CMON has revealed its Metal Gear Solid:  The Board Game, scheduled to launch in May 2024.

Based on the video game from Konami Digital Entertainment, Metal Gear Solid:  The Board Game is a scenario-driven, stealth-based board game of covert action in a science fiction setting, created by Emerson Matsuuchi (Specter Ops, the Century series).  Up to four players undertake missions taken from the Metal Gear Solid storyline, using stealth and subterfuge to overcome a numerically superior foe in pursuit of their mission objectives.

Each of the four playable characters has their own unique skills and playing style, and players can use many of the tricks and tactics featured in the video games, such as knocking on walls or hiding under boxes to trick the enemy.

The game features a 14-part campaign with both stealth missions and boss battles plus six “VR” side missions players can undertake to get gear to help with the main storyline.

Metal Gear Solid:  The Board Game will come with 24 plastic miniatures, 14 double-sided board tiles, 14 character dashboards, 176 cards, and 184 tokens.  It is intended for 1 to 4 players, ages 14 and up.  Scenarios will take a little over an hour to play.  MSRP is $110.00.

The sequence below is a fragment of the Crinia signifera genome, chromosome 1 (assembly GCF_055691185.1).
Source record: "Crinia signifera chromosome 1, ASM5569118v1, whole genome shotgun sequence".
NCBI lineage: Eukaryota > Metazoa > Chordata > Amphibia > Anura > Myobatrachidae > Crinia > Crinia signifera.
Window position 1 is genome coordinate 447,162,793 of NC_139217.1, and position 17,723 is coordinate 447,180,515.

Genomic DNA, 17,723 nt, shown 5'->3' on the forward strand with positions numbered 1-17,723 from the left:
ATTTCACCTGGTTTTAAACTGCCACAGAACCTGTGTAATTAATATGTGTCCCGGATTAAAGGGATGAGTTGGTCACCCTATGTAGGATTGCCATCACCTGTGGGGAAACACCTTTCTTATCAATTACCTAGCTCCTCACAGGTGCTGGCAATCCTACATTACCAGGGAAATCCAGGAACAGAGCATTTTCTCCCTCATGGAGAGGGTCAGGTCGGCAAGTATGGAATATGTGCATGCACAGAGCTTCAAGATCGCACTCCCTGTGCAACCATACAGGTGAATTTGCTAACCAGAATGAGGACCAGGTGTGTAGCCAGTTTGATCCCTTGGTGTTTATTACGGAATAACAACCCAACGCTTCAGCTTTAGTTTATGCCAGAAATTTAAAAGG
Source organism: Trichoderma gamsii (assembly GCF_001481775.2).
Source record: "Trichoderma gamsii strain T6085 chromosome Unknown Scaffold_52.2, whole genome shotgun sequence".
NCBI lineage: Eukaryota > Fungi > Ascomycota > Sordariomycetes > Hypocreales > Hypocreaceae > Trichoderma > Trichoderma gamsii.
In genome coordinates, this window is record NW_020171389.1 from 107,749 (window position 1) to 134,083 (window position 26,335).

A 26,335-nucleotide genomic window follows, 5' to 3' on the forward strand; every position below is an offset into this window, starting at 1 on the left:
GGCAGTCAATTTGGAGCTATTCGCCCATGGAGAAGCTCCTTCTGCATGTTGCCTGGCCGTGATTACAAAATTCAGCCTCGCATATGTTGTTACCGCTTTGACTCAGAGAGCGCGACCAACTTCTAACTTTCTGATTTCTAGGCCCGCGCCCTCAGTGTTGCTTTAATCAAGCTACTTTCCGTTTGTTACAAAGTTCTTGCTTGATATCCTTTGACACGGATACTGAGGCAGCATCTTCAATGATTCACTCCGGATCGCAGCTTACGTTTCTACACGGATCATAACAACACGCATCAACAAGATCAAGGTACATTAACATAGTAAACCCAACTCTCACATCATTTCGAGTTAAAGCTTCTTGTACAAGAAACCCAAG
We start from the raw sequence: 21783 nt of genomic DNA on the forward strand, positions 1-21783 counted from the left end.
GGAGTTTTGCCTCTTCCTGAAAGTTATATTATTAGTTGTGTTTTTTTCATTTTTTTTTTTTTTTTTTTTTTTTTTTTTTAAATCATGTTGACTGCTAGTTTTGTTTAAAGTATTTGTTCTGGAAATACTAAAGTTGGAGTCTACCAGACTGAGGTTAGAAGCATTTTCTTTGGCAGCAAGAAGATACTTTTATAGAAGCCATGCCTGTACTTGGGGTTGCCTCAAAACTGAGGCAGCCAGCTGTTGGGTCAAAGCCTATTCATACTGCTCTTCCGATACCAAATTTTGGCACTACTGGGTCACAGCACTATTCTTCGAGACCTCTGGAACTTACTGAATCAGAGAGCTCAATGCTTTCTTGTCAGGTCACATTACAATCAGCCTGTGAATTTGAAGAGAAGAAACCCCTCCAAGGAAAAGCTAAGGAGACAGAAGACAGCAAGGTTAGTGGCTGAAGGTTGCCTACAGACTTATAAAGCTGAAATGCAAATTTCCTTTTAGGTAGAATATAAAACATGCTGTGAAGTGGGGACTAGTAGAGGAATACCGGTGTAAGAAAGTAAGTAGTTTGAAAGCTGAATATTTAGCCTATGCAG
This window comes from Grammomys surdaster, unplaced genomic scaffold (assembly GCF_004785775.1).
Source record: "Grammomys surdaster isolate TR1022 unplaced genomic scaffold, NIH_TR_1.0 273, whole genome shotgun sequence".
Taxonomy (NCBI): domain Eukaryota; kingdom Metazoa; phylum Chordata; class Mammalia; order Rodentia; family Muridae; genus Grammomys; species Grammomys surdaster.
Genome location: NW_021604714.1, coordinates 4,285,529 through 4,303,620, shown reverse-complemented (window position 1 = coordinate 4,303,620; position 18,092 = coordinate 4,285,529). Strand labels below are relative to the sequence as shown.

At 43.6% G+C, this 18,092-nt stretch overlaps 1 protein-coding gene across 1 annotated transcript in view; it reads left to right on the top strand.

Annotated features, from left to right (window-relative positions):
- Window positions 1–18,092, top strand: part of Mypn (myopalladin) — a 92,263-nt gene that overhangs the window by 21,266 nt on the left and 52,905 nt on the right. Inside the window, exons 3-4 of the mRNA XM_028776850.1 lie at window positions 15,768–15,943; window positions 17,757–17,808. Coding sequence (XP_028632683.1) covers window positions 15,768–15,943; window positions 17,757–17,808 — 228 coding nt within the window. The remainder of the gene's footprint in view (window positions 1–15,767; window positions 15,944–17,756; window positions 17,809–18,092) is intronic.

Click Gallery below to see components from the game.

CMON is also offering a pre-order-only Integral Edition of the game that will add an exclusive 109-page graphic novel and 13 cm tall Metal Gear Rex model to the components in the retail version of the game, at a retail price of $100.00.

Matsuuchi had been working with IDW Games on Metal Gear Solid:  The Board Game in 2019 before the project was cancelled (see “‘Metal Gear Solid’ Board Game Details Revealed”).

Other licensed-IP games recently announced by CMON include a Teenage Mutant Ninja Turtles expansion for Zombicide:  White Death (see “The Teenage Mutant Ninja Turtles Join ‘Zombicide:  White Death’ Kickstarter”), a Masters of the Universe game (see “CMON’s ‘Masters of the Universe’ Board Game Heads to Retail”), and a Stranger Things game (see “Shut Down Hawkins National Laboratory in ‘Stranger Things:  Upside Down’”).